Saddle up in the SwartbergComment on this story
Cape Town - South Africa’s famous horse endurance event, an eye-watering, bum-numbing ride of over 210km, takes place annually in Fauresmith in the southern Free State.
Not for me, thanks. I would probably fall off long before the nether regions became even remotely uncomfortable. Still, riders often travel considerable distances to participate in qualifying events for this bone-cruncher, which challenges both horse and rider.
One such qualifier is the De Zeekoe Meerkat Challenge, organised by Saddlebag Horse Events on behalf of the Winelands Endurance Club.
For those who might be champing at the bit to get the De Meerkat Challenge under their saddle blanket, SM Travel sussed out the terrain.
The farm De Zeekoe – situated between Calitzdorp and Oudtshoorn, beneath the brooding Swartberg mountains – is a scenic spot. There are five categories of rides on offer: children (under 12); junior (13 to 19); senior lightweight (72kg and under); senior standard weight (73 to 94kg); senior heavy weight (95kg and over).
Horse endurance riding is the only sport where the age or sex of the rider plays no part. They are incidental to the real stars of the show, the horses, whose heartbeat, mobility and digestive sounds are monitored by vets in order to establish whether the horse has been properly prepared for such an event. Every entrant has to have a complete record of the horse’s history of endurance riding, as well as vaccines against common equine ailments.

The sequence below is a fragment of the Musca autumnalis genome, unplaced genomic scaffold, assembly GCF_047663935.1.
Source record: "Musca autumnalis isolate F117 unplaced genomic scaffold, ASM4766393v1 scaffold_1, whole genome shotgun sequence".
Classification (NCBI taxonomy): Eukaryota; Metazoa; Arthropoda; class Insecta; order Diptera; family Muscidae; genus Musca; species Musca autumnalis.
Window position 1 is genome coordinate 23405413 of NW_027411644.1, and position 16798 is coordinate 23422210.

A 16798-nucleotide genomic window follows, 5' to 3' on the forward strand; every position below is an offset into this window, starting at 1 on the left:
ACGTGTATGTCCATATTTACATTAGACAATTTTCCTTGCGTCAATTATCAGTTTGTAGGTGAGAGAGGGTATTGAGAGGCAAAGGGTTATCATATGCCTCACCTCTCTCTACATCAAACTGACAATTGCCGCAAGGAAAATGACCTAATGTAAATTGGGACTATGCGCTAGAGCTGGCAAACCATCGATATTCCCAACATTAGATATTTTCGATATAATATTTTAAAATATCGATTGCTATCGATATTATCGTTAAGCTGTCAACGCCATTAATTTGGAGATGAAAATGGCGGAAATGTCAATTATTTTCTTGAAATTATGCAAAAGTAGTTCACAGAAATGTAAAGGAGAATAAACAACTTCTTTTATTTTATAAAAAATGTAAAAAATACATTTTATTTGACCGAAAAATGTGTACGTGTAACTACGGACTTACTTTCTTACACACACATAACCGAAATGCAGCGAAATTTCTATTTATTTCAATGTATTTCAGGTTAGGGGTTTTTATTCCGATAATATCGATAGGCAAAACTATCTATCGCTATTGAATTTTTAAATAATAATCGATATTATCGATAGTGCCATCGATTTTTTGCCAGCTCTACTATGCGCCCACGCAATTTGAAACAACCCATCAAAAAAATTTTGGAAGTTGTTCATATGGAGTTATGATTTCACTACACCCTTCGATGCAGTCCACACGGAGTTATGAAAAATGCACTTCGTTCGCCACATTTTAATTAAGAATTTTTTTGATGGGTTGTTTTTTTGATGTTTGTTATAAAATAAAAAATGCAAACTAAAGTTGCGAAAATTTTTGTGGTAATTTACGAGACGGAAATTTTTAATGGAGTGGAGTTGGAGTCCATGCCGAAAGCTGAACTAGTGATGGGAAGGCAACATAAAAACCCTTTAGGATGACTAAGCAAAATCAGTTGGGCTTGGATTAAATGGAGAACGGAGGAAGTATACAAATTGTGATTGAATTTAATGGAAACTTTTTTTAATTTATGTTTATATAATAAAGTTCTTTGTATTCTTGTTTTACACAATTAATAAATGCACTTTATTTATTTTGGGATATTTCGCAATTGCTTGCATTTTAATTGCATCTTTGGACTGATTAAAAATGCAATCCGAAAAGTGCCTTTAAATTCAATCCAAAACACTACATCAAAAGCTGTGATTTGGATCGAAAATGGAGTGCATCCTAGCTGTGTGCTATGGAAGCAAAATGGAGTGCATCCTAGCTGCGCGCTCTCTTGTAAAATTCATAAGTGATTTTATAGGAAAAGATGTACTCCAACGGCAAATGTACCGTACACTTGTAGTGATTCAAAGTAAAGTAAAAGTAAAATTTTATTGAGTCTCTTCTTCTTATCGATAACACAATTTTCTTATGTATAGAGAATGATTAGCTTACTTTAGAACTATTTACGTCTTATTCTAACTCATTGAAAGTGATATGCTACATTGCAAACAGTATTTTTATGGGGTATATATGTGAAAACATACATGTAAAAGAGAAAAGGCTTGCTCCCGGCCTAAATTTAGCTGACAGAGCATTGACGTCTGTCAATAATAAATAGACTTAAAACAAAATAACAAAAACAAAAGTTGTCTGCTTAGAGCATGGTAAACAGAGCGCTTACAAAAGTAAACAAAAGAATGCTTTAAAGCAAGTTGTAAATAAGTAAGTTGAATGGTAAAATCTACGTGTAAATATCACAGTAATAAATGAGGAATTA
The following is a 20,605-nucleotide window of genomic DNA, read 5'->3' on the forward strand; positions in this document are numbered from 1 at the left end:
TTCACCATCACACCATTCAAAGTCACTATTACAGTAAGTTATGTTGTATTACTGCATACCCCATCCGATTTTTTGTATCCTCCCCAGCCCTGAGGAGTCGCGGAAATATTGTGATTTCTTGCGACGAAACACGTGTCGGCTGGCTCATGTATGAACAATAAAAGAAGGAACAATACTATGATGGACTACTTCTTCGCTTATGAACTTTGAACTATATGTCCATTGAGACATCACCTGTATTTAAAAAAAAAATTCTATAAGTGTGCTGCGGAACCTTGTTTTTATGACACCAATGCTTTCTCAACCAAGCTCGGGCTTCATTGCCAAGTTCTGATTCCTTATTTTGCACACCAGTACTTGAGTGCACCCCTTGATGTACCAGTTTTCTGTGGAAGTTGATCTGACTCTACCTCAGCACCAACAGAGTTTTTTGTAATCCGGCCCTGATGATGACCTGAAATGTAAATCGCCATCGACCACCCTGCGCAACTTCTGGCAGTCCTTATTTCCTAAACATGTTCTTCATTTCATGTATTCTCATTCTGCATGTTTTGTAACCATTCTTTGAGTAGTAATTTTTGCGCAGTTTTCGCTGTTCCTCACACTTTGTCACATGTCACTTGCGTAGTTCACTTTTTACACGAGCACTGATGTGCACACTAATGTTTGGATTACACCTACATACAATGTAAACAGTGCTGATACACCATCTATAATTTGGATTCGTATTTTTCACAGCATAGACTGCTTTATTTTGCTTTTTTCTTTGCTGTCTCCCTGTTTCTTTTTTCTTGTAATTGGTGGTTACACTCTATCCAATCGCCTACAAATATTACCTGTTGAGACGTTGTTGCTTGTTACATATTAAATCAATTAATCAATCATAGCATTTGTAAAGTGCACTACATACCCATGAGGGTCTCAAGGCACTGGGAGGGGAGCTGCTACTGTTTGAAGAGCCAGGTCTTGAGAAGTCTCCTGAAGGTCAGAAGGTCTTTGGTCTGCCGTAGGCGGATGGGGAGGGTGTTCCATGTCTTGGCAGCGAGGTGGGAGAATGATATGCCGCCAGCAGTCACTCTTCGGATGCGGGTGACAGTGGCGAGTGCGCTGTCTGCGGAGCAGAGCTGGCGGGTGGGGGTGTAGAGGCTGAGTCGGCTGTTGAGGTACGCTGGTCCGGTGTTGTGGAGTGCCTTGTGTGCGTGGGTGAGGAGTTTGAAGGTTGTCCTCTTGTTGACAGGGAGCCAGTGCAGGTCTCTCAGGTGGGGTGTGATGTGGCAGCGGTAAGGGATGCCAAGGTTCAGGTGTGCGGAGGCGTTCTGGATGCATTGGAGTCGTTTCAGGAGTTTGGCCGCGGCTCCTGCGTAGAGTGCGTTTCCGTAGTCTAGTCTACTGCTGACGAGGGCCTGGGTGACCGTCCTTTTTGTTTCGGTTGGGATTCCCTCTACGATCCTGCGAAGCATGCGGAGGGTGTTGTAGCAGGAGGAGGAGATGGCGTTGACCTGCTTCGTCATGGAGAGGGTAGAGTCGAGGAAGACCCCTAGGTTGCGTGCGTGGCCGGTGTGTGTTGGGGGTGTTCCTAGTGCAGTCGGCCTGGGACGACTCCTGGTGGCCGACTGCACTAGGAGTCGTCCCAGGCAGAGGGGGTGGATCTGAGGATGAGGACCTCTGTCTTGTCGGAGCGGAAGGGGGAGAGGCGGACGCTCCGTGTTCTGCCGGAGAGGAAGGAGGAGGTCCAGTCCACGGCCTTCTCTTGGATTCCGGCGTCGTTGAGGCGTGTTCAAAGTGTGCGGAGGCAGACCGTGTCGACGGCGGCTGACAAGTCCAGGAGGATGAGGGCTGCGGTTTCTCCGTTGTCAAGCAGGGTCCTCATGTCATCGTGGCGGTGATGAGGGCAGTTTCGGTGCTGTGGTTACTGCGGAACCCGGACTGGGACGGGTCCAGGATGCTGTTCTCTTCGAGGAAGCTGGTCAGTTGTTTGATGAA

One of the organisers of the event, Nico du Bois, said riders participating in the De Zeekoe Meerkat Challenge are given the option of riding 36km, 60km, 84km or 120km. However, beginners may enter only as day riders on the 36km stretch, provided their vaccinations and deworming are up to date.
This year the event takes place on September 18, 19 and 20, and spectators can expect to see the likes of Springbok endurance riders such as Pietie Wannenburg, Andre O’Connell, and Dominique van Zyl.
What makes this particular challenge unique is that spectators can cheer on their favourite riders from various viewpoints along the Calitzdorp, Volmoed, Lategansvlei and De Zeekoe roads.
According to Du Bois, last year’s challenge attracted a field from as far as Cape Town, with about 70 entrants.
“Saddlebag regard it as their social responsibility to sponsor groups of underprivileged children, as well as those living in old age homes, to come and watch the riders in action,” he said.
A package is being offered to would-be visitors, which includes camping, meals and safe pastures for the horses. Contact Sonika Lareman on 084 221 7593.